It was 86 holes into the U.S. Open, and Woods and Rocco Mediate found themselves, almost unbelievably, tied once again. Mediate, who had already taken back strokes on Nos. 11, 12 and 14, hit another fairway and another green at the tight par-4 15th. Woods, on the other hand, had pushed his drive so far to the right that he found a fairway bunker on a completely different hole. The ball was below his feet, and the green was blocked by a tree, but Woods couldn't risk laying up. He lashed at the ball, wrapping the club around his back with his follow-through, and somehow managed to hit a high draw. Fans joined Woods in the bunker for a better view and watched in awe as the ball landed on the green and settled 10 feet away. It wasn't just one of his best shots of the year, it arguably was one of the best trouble shots he's ever played.
No. 4: Dubai Desert Classic, Sunday, 18th hole
Although Woods had made a birdie at the drivable 17th, he still needed at least one more to keep pace with Ernie Els, who also was at 13-under but playing in the final group four holes behind him. After hitting a sweeping draw off the tee at the dogleg-left par-5 18th, a four seemed inevitable. But Woods' flushed 5-wood from 225 yards flew the green. Then, his pitch shot back down to the hole came out soft, leaving him having to make a downhill 25-footer that even the Tiger-loving sheiks in the luxury boxes didn't think he'd make. When it rolled into the center of the cup, Woods fired a fist pump toward Abu Dhabi, and a stunned British announcer could only surmise: "I don't know what they pay him to be here, but he's worth every penny."
No. 3: Tie, U.S. Open, Saturday, 17th hole; U.S. Open, Saturday, 18th hole
With only two holes to go before the final round of the U.S. Open, Woods was down by 2 shots to clubhouse leader Lee Westwood. And every superstitious golf fan was thinking the same thing: that Woods had never won a major when he didn't have at least a share of the 54-hole lead. His drive on No. 17 was painful and way right. His approach was short and left, hanging on the steep grassy bank above the left greenside bunker. It looked as if Woods would have to make up two shots with an eagle on 18. Instead, he one-bounced his pitch shot straight into the cup for a birdie.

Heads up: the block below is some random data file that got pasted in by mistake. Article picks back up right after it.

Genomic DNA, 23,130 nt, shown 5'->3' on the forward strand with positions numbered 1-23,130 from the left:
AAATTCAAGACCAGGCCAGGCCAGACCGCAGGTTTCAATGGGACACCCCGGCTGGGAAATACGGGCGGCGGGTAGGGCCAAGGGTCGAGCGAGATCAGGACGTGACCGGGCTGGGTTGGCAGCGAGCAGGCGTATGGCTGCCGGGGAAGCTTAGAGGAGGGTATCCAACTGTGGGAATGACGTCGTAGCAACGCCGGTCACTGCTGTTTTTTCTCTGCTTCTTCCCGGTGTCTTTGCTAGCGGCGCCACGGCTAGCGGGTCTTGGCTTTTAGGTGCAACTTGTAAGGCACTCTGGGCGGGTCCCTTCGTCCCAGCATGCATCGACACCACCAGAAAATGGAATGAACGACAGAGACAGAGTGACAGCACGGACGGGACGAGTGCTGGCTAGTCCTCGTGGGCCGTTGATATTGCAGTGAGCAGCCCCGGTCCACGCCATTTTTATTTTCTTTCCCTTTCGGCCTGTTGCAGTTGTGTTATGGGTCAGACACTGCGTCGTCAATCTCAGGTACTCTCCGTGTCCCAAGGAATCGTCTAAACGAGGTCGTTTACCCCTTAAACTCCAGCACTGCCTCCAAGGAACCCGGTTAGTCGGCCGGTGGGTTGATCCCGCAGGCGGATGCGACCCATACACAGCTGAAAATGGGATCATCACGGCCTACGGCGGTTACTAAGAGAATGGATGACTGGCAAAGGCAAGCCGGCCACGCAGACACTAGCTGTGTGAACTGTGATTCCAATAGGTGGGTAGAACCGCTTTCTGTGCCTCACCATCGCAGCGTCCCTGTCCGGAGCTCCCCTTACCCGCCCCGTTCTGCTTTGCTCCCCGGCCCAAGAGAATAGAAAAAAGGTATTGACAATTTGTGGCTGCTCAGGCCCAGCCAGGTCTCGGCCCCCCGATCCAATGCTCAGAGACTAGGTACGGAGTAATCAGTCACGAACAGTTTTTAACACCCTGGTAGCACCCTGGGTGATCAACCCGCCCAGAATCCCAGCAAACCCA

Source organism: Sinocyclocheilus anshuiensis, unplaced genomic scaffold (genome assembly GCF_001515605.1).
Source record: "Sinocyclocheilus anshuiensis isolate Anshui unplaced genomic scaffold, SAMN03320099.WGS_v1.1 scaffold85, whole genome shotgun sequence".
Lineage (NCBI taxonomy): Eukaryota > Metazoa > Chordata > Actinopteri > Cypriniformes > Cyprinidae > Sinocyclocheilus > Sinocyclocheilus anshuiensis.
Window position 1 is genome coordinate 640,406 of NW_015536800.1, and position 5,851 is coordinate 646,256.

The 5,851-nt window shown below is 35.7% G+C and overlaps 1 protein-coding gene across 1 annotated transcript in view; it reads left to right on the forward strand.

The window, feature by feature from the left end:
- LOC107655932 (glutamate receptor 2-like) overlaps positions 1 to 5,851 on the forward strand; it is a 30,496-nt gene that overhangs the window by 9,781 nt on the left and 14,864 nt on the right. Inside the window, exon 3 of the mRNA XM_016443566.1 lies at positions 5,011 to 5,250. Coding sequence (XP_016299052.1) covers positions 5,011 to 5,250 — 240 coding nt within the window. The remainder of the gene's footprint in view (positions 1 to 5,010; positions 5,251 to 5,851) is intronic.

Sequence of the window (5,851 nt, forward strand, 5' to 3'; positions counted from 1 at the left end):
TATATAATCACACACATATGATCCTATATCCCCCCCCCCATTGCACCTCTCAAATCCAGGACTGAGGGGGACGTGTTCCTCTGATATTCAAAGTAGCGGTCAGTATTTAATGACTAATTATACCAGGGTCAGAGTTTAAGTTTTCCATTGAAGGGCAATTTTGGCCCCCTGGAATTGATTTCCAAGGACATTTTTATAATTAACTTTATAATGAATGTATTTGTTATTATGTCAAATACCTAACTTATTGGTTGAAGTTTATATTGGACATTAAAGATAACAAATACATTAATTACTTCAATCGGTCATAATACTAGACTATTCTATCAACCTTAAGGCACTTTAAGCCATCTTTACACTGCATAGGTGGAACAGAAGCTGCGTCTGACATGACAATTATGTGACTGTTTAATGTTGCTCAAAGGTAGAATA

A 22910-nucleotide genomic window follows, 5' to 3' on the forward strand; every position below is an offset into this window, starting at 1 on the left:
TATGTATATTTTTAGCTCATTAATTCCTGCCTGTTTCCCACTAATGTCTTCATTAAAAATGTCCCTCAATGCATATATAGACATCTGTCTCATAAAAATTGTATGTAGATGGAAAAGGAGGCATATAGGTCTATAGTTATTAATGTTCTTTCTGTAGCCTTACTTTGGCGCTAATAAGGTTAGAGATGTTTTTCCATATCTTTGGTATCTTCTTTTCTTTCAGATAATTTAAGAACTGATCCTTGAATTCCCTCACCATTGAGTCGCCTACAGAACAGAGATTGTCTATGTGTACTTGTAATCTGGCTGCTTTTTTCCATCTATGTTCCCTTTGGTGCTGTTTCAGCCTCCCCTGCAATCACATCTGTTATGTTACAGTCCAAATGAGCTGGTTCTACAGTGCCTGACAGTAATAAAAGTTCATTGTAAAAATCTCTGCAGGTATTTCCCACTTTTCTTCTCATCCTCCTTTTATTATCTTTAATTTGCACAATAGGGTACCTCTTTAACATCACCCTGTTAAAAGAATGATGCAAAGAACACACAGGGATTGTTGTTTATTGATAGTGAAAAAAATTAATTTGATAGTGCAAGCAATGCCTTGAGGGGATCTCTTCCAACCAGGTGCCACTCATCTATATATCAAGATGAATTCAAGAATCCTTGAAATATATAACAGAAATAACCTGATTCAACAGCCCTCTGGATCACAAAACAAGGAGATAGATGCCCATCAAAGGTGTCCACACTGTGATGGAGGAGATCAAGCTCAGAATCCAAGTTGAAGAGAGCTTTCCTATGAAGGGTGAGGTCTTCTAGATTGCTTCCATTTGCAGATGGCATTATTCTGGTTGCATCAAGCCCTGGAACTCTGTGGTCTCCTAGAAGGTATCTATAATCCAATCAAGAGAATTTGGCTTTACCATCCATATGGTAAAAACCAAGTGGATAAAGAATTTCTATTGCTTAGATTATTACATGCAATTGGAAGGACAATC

Then, for good measure, he went ahead and eagled 18 anyway with a perfectly paced, downhill 40-footer that everyone assumed he would make. Within that 12-minute stretch, Westwood went from having the 54-hole lead by 2 to not having it at all.
No. 2: U.S. Open, Saturday, 13th hole
Woods would never have had the 54-hole lead if not for what he did back on 13. After a blocked drive and a 5-iron that briefly left the Earth's atmosphere, Woods had to make up more than 50 feet from the back edge of the green down to the hole. It swept right to left, and if he made the mistake of hitting it too hard, he theoretically could putt it off the green and another 40 yards down the hill to a place where Phil Mickelson had spent much of his Saturday afternoon. His pace was perfect, and so was the line. Five feet from the hole, Williams knew it was in. Two seconds later, so did every fan within two miles of the 13th green. And with the eagle, a limping Tiger resurrected his chance for a 14th major.
No. 1: U.S. Open, Sunday, 18th hole
No other shot in Woods' year, and possibly his career, held the tension of Sunday's 12-foot putt for birdie on the 72nd hole at this year's U.S. Open. The stakes could not have been more clear. If he were to miss, he'd lose. And as we learned a week later, he would have lost despite fracturing his tibia in two places during rehab from surgery on a course that is more dear to him than nearly any other, and, oh yes, be done for the rest of the season.
The right-to-left break in the putt wasn't severe, but the punishment of a week of tournament play had taken its toll on Torrey Pines' greens, and Woods could see that it would be a bumpy journey from his putter to the cup. Telling himself that all he could do was make a good stroke and hope, Woods hit it firm and kept his head down. Like his famous chip-in shot on the 16th hole at the 2005 Masters, this, too, fell in on the high side of the cup, setting the stage for another 19 holes on Monday and a victory that Woods later called his "best ever."
Bob Smiley is a regular contributor to ESPN.com's golf coverage and the author of the new book, Follow the Roar, about his adventures tailing Tiger Woods for the entire 2008 season. He can be reached at firstname.lastname@example.org.